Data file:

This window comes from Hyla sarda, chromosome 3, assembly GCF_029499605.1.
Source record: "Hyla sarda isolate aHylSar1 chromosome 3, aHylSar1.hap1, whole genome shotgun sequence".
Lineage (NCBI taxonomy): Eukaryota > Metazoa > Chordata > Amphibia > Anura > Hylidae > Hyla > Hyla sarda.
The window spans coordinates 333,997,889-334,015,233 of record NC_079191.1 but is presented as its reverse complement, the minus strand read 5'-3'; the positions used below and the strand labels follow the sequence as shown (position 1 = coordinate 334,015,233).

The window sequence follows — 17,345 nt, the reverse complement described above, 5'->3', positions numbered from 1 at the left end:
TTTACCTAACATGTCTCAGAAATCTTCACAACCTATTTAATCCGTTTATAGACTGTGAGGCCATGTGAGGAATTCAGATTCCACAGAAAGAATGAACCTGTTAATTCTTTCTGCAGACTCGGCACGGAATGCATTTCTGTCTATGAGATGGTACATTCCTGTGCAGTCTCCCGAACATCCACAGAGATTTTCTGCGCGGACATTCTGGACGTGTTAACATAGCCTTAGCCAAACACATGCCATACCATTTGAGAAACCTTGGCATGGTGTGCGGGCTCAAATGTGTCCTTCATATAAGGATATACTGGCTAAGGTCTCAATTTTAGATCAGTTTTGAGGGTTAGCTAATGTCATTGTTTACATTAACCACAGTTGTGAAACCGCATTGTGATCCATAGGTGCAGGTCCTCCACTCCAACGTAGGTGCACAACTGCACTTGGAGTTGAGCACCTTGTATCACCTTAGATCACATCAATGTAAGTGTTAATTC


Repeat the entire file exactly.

This window comes from Hyla sarda, chromosome 3, assembly GCF_029499605.1.
Source record: "Hyla sarda isolate aHylSar1 chromosome 3, aHylSar1.hap1, whole genome shotgun sequence".
Lineage (NCBI taxonomy): Eukaryota > Metazoa > Chordata > Amphibia > Anura > Hylidae > Hyla > Hyla sarda.
The window spans coordinates 333,997,889-334,015,233 of record NC_079191.1 but is presented as its reverse complement, the minus strand read 5'-3'; the positions used below and the strand labels follow the sequence as shown (position 1 = coordinate 334,015,233).

The window sequence follows — 17,345 nt, the reverse complement described above, 5'->3', positions numbered from 1 at the left end:
TTTACCTAACATGTCTCAGAAATCTTCACAACCTATTTAATCCGTTTATAGACTGTGAGGCCATGTGAGGAATTCAGATTCCACAGAAAGAATGAACCTGTTAATTCTTTCTGCAGACTCGGCACGGAATGCATTTCTGTCTATGAGATGGTACATTCCTGTGCAGTCTCCCGAACATCCACAGAGATTTTCTGCGCGGACATTCTGGACGTGTTAACATAGCCTTAGCCAAACACATGCCATACCATTTGAGAAACCTTGGCATGGTGTGCGGGCTCAAATGTGTCCTTCATATAAGGATATACTGGCTAAGGTCTCAATTTTAGATCAGTTTTGAGGGTTAGCTAATGTCATTGTTTACATTAACCACAGTTGTGAAACCGCATTGTGATCCATAGGTGCAGGTCCTCCACTCCAACGTAGGTGCACAACTGCACTTGGAGTTGAGCACCTTGTATCACCTTAGATCACATCAATGTAAGTGTTAATTC